The Proposal - Movie Review
By Anne Brodie Jun 19, 2009, 13:46 GMT
When high-powered book editor Margaret (SANDRA BULLOCK) faces deportation to her native Canada, the quick-thinking exec declares that she’s actually engaged to her unsuspecting put-upon assistant Andrew (RYAN REYNOLDS), who she’s tormented for years. He agrees to participate in the charade, but with a few conditions of his own. The unlikely couple heads to Alaska to meet his quirky family (MARY STEENBURGEN, CRAIG T. NELSON, BETTY WHITE) and the always-in-control ...more
One can certainly understand that Sandra Bullock, at age 44, has had enough of playing the perpetual romcom heroine, the sweet, funny, goofy gal who overcomes all obstacles with a sunny smile and attitude.
She impressively and utterly transformed herself to play Harper Lee in Infamous; she was breathtaking. I can get behind her desire to expand into age appropriate roles and leave the RC chickflick genre to a new generation of actresses.
But no one said anything about going completely against type. Bullock plays a cold, ball busting, rigid and definitely unfunny Manhattan publishing executive in The Proposal. Yikes.
Ice water runs in her veins and her face is permanently frozen, like the tundras of Alaska. She’s a schemer and executioner and strangely enough, the character’s Canadian, which kills that stereotype.
Ryan Reynolds, who is in reality Canadian, plays her American executive assistant, a spineless servant who allows himself to be bullied because he wants her to publish his book. This is the miserable world we enter and the mood only lifts waaay into the 107 minutes.
The whole concept is distaseful and uncomfortable, not because these actors are so outside our comfort zone but because they are unrecognisable. Aren’t Bullock and Reynolds beloved because of their personalities? Way to stifle them, filmmakers. And that means Sandra who executive produces.
She’s about to be deported to Canada because she’s neglected to do her paperwork probably imagining that her power will protect her. She pulls it out of the fire by announcing that she’ll marry her assistant. With that book in mind, he agrees, despite knowing he could face hefty fines and prison time if their marriage is deemed fraudulent. He can’t stand her.
Even so, they fly to Alaska to meet his family, including Gammy played with vim, vigour and vitality by Betty White in full cliched, trash-talkin’ throttle. The Office’ Oscar Nunez a Mexican multitasker offers a few nude and clothed diversions. The Watchmen’s Malin Ackerman gamely plays Reynolds ex galpal. Mary Steenburgen is Reynolds’ cloying mother and Craig T Nelson, his rigid, unfunny, icy father. Boy, are they rich! Oh and there’s a cute white puppy who misbehaves adorably.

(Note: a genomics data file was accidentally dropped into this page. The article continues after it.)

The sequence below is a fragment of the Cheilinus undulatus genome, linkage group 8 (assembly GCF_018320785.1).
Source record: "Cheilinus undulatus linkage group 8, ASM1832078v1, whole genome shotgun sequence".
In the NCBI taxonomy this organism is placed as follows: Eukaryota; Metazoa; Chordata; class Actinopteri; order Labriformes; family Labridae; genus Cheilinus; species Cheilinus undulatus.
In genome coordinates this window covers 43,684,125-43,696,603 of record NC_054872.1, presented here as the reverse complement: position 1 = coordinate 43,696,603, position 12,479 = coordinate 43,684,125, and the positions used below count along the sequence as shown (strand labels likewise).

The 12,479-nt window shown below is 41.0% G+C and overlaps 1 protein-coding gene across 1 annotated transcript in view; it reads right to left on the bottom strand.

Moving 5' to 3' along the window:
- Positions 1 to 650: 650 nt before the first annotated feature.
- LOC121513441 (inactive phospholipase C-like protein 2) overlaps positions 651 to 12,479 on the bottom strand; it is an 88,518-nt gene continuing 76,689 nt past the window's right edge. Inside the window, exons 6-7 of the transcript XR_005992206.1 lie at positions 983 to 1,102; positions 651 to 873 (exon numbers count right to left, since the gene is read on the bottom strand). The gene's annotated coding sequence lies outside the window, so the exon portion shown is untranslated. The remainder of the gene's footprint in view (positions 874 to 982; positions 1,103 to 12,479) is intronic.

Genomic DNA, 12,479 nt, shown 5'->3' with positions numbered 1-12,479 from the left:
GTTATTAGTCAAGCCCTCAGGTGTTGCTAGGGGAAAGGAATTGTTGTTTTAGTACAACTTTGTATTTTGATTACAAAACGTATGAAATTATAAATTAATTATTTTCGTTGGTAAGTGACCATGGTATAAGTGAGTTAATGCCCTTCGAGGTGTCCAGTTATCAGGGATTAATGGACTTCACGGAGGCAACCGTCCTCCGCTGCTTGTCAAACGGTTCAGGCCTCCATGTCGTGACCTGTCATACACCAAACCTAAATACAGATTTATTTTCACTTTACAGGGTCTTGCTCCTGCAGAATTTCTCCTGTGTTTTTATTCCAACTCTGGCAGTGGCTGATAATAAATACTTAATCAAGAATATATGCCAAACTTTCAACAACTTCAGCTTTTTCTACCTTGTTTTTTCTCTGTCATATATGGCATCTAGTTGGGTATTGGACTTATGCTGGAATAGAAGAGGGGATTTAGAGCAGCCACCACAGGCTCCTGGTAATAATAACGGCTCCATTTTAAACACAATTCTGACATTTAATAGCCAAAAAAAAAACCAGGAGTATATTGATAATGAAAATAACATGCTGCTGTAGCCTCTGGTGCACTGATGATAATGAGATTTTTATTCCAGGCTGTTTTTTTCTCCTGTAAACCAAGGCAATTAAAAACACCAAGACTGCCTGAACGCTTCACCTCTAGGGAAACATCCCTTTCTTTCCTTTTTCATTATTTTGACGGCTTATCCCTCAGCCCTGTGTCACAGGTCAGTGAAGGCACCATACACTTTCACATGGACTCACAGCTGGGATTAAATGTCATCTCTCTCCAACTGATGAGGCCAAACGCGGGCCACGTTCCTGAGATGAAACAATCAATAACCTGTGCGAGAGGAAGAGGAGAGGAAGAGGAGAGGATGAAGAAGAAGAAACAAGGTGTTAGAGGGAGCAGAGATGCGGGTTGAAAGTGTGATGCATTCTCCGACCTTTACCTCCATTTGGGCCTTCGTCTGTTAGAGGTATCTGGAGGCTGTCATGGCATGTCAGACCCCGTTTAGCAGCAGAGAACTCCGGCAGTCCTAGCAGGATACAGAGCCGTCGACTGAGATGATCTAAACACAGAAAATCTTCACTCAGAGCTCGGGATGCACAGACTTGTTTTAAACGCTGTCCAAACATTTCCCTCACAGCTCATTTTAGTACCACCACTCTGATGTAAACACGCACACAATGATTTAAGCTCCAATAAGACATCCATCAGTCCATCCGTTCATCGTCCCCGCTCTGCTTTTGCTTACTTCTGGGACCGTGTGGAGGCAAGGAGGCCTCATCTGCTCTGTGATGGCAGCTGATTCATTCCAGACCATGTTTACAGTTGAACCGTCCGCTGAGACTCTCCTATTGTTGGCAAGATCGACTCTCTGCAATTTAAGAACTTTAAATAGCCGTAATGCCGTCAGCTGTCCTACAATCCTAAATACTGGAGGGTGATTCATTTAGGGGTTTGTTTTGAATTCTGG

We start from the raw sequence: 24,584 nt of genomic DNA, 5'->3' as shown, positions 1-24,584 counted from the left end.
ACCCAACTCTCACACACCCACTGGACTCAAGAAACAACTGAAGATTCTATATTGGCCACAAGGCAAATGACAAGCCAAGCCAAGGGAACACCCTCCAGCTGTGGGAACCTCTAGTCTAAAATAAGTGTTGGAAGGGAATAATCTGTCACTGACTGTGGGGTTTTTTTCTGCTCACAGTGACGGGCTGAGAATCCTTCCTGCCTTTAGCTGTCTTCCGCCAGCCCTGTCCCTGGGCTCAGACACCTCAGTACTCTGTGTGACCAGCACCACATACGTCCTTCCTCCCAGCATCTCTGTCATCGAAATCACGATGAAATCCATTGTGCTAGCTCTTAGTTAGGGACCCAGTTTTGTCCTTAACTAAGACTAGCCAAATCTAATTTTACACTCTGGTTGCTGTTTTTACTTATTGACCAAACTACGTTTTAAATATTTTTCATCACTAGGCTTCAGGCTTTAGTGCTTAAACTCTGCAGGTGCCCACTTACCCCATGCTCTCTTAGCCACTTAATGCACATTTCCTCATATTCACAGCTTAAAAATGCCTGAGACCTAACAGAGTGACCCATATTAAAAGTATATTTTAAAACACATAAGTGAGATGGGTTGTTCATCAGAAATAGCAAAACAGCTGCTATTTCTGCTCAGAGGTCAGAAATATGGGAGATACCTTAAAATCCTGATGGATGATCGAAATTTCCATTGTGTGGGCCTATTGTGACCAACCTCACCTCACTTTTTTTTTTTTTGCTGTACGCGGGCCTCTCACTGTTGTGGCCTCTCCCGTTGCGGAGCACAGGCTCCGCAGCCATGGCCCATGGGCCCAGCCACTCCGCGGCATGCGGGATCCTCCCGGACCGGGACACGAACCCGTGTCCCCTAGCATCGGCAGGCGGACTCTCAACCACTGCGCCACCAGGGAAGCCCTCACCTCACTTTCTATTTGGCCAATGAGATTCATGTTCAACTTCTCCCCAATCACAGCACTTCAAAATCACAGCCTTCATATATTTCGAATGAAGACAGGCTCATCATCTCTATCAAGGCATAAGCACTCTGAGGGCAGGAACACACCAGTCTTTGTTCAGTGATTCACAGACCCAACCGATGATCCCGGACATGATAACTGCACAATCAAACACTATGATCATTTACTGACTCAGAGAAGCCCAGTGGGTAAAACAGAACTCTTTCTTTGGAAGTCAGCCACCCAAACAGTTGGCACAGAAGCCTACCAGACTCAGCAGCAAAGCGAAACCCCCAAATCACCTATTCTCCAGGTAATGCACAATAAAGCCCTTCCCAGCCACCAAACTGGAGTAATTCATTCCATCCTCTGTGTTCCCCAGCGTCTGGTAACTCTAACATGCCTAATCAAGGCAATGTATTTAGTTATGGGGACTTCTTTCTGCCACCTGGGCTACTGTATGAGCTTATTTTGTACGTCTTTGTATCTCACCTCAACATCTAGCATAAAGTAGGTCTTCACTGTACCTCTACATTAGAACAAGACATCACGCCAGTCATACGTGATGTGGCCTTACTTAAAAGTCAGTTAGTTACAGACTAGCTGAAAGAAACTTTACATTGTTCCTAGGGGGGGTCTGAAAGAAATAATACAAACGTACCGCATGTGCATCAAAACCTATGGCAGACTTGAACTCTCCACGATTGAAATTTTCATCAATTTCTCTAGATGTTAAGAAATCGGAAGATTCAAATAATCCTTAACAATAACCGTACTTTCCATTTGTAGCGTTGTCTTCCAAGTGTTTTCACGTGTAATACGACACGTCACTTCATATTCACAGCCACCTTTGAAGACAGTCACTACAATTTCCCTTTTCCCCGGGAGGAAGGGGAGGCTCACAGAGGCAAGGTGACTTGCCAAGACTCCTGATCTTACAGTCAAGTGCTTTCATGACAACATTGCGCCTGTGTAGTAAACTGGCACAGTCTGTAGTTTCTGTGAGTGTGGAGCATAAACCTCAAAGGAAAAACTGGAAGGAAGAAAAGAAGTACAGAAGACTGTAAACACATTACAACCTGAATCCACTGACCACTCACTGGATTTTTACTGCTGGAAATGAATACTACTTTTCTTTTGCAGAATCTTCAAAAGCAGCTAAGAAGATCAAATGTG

Bullock and Ryan play an hysterical nude scene which is very nearly racy except for her long hair. But the movie never quite gells because one longs for her to be funny more often. One good rollicking scene doesn’t suffice considering the ways we’ve come to know her.
There were plenty of opportunities for fun, but even the falling-in-the-water-and-can’t-swim scene sinks. She’s an executive but see? She’s a fish out of water too! Talk about cliches. Reynolds’ character gets angry and takes it out on a log with an axe. What a caveman! Even Betty White can’t bring the funny because her role is painfully stereotypical.
The film is never more than mildly entertaining because the filmmakers kept so closely to the romcom formula, but as many films that know they’re weak, provides significant eye candy. The outdoor scenes and the perfectly decorated cabin mansion are right out of an Architectural Digest inspired storybook. And Bullock’s wardrobe! Yum. Again, not enough to make a movie.
There seems to be an underlying bitterness throughout the film, blame, deceit, abuses of power and just plain nastiness. Does this pass for funny these days? Of course not.
It’s all about missing the Sandra of old. She should run with what works naturally and find stories that carry her personality into her forties and fifties– that insanely funny magic tha shines through her films and that amazing ability to enliven straight drama.
As for The Proposal, we know exactly what’s going to happen because we’ve read that romcom formula book too.
Written by Pete Chiarelli
Directed by Anne Fletcher
Opens: June 19
MPAA: Rated PG-13 for sexual content, nudity and language
Runtime: 107 minutes